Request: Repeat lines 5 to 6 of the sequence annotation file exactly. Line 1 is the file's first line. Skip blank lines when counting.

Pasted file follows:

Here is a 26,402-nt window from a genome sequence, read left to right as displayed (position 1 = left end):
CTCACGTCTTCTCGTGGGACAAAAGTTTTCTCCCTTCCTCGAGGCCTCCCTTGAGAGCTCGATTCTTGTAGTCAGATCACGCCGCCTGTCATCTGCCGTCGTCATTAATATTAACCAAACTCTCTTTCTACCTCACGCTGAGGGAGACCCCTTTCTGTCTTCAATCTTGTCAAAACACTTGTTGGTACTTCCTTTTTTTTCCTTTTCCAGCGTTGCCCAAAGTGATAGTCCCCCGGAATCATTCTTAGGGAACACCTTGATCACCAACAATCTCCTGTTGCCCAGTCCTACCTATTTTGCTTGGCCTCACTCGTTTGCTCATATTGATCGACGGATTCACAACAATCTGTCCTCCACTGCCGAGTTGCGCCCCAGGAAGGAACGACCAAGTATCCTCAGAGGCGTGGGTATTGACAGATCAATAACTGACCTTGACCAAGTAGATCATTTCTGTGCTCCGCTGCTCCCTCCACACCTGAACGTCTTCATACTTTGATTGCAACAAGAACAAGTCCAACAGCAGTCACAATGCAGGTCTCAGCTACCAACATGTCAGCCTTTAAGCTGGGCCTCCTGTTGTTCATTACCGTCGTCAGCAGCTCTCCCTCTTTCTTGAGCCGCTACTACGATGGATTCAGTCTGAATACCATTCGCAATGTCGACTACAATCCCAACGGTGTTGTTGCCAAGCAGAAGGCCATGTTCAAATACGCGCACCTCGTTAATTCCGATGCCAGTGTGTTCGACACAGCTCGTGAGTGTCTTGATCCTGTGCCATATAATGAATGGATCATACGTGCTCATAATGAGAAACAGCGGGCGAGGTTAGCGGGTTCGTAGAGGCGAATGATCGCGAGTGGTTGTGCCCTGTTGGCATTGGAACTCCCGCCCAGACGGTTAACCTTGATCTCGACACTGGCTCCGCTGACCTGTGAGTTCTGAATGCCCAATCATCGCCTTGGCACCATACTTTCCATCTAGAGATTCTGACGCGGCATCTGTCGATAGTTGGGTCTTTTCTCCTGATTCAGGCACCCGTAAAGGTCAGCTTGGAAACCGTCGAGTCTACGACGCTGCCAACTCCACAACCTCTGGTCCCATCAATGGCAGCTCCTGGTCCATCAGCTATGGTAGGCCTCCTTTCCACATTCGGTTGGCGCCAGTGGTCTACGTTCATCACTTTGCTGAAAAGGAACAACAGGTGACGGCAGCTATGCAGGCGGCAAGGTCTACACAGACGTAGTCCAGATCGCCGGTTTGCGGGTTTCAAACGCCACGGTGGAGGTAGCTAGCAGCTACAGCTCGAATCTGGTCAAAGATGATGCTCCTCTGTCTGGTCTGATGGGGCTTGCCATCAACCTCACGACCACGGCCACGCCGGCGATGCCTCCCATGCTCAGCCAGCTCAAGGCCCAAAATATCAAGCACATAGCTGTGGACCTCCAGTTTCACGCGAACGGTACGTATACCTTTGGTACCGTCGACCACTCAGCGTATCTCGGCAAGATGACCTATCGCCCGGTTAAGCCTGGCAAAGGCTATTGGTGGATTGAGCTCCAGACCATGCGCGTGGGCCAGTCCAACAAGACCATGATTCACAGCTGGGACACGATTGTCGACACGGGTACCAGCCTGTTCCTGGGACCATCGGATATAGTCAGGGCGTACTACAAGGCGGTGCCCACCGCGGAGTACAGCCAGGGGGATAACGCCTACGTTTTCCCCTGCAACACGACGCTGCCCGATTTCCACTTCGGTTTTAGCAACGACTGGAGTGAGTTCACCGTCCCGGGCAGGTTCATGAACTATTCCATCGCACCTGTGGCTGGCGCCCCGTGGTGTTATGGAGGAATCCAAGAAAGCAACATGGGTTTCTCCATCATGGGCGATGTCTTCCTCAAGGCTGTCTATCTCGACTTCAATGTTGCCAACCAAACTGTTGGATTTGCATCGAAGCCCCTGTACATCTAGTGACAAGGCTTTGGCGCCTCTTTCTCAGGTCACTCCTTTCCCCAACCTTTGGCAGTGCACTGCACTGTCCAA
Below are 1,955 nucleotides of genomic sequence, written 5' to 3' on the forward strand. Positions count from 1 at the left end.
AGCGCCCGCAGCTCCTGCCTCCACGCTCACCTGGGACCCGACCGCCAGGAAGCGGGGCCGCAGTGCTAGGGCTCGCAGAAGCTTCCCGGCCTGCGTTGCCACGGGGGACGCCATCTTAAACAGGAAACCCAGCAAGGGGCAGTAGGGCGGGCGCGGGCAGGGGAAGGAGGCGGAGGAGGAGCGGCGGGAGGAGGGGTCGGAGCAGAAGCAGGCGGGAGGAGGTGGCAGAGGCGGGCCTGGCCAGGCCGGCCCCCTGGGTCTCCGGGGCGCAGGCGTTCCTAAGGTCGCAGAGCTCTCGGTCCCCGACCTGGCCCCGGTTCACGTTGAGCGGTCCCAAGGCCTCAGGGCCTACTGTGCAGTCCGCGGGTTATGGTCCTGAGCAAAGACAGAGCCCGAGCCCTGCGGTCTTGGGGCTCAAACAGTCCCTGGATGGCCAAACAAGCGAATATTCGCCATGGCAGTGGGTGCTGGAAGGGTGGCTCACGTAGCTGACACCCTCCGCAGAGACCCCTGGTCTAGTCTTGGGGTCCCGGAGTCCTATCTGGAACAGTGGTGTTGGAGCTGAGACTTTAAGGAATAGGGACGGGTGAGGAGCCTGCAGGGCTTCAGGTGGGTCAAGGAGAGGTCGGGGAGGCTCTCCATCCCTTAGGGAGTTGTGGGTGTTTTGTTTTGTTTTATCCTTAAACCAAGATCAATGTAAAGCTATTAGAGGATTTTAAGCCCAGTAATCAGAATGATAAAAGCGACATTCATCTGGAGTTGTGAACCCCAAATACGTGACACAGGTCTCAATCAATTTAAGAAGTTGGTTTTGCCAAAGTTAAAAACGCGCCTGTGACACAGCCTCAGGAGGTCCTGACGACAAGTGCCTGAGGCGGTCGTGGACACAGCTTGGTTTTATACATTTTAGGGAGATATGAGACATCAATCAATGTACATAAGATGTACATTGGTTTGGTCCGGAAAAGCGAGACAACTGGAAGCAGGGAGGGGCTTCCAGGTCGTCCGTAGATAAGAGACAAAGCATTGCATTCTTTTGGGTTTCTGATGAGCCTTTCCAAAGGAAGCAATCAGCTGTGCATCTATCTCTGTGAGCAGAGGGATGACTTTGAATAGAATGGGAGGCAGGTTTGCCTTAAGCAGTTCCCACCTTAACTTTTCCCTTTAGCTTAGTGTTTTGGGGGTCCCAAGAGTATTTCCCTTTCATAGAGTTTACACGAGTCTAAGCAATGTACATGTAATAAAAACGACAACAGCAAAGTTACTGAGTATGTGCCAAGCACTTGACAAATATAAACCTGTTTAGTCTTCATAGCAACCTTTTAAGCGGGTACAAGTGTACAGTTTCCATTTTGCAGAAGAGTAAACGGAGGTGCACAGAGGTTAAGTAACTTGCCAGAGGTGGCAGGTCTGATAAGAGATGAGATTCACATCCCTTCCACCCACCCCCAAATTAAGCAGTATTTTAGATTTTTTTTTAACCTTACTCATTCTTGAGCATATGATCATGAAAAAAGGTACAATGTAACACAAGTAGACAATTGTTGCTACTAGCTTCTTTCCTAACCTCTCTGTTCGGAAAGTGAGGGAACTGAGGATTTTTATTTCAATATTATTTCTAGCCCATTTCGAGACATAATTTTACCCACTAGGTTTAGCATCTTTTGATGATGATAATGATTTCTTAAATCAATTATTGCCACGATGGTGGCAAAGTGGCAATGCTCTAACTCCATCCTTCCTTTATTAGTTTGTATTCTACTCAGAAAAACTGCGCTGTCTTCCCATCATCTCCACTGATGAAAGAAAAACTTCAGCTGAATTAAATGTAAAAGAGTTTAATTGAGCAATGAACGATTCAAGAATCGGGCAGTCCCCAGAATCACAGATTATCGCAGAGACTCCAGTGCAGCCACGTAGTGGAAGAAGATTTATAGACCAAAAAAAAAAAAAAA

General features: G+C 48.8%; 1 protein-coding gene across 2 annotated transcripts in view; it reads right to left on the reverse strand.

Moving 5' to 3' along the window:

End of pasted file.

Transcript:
General features: G+C 48.8%; 1 protein-coding gene across 2 annotated transcripts in view; it reads right to left on the reverse strand.

Moving 5' to 3' along the window: